by Charlotte Du Cann
October 28, 2019
reposted from NYTimes.com
In London, activists are taking to the streets to eschew hopelessness in favor of repair.
“Everybody knows the boat is leaking, everybody knows the captain lied,” Leonard Cohen once sang. In spite of decades of scientific data proving human-caused climate change, we are still spellbound by a story of enlightened progress. Our high-carbon culture is underpinned by a belief system that tells us we are in control of nature and can fix any problem with our superior technology.
There are signs that this story is losing its hold. In 2017 David Wallace-Wells shocked readers of New York Magazine with an article called “The Uninhabitable Earth.” In 2018 Jem Bendell, a professor of sustainability leadership at the University of Cumbria, published an academic paper discussing the need for “deep adaptation” in the face of impending ecological collapse. More recently, Jonathan Franzen caused another stir in The New Yorker, declaring that in the face of the world’s failure to decrease carbon emissions, “a false hope of salvation can be actively harmful.”
Sometimes, though, the story is larger than words.
In April, colored flags bearing the shapes of an hourglass, a skull, bees and butterflies began to flutter over the River Thames. In the space of an hour five bridges were closed down. Thousands of people poured into the streets and disrupted traffic in central London for 11 days, demanding immediate action from the government on the climate crisis.
Six months later, mass civil disobedience returned to the streets of London and 60 cities across the world. In the course of ten days, over 1,700 protesters from Extinction Rebellion, a protest movement that through nonviolent direct action seeks to raise the alarm on extinction and other ecological crises, were arrested in London. The police escorted a giant pink octopus puppet to Trafalgar Square. Activists participated in sit-ins at London City Airport, the BBC offices and the Billingsgate fish market. In the second week the police banned protests, but they continued anyway.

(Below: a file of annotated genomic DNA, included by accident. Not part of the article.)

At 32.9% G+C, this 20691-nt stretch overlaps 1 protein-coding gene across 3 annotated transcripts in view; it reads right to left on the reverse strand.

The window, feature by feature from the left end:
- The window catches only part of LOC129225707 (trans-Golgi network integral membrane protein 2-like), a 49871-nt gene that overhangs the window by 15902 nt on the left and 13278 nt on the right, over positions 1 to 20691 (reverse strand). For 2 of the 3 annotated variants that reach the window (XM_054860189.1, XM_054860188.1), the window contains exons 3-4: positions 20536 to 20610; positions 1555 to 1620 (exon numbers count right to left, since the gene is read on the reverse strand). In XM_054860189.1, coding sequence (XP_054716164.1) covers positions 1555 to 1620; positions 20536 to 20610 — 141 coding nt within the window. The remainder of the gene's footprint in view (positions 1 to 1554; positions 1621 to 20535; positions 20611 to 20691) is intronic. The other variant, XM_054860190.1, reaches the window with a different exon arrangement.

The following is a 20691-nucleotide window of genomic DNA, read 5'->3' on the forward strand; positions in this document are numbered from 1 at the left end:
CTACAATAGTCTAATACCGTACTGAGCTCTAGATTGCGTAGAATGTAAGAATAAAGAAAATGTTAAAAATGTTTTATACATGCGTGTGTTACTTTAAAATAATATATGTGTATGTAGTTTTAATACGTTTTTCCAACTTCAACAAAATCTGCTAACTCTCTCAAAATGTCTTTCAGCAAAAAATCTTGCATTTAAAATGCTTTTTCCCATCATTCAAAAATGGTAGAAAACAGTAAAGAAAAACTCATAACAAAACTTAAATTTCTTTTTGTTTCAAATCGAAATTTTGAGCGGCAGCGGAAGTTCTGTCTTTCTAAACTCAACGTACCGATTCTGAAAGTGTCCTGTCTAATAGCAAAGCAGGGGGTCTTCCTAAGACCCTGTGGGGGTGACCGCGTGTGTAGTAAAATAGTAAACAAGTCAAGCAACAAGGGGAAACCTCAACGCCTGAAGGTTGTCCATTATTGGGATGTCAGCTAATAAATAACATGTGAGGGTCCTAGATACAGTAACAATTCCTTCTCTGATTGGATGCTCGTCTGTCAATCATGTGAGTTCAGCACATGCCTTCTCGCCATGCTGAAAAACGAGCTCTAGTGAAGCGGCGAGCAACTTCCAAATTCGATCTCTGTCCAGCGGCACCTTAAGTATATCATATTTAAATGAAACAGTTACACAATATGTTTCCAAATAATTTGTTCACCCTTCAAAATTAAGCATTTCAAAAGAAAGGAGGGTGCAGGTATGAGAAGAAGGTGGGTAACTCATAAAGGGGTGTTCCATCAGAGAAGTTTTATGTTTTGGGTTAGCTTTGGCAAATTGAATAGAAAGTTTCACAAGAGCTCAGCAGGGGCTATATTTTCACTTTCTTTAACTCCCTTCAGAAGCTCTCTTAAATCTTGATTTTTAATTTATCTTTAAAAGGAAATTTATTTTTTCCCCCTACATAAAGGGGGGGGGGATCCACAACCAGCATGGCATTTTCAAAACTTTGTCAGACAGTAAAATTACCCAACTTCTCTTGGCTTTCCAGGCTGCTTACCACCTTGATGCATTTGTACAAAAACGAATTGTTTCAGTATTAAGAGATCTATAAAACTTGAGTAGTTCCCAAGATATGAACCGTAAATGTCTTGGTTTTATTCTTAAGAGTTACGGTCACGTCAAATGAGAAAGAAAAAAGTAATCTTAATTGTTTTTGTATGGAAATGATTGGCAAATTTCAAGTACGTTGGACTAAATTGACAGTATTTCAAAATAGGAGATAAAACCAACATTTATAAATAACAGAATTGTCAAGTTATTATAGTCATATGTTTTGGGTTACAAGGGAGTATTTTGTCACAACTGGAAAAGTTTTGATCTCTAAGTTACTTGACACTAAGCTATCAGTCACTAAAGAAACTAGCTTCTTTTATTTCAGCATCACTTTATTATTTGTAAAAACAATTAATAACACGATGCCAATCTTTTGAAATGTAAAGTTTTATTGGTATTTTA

The movement’s first demand — to declare a climate emergency — was met by the British Parliament on May 1, and by 261 local councils to date. Extinction Rebellion has stimulated a debate about climate chaos and wildlife destruction that for decades was pushed back on the political agenda. But it is one thing to formally declare an emergency, and quite another to do something about it.
In 2008, watching a series of “peak oil” documentary films, I had what writer Rob Hopkins calls “The End of Suburbia” moment. I woke up to see that everything, including the toothbrush I used and the clothes I wore, was made of oil. I realized I knew nothing about energy extraction, financial markets or industrial agriculture. I had only learned a narrow history of civilization, not the consequences it brought in its wake, nor the mechanics beneath its glamorous surface. I began to document the community grass-roots projects around Britain that were taking steps to transition to a low-carbon economy, from repair cafes to urban farms.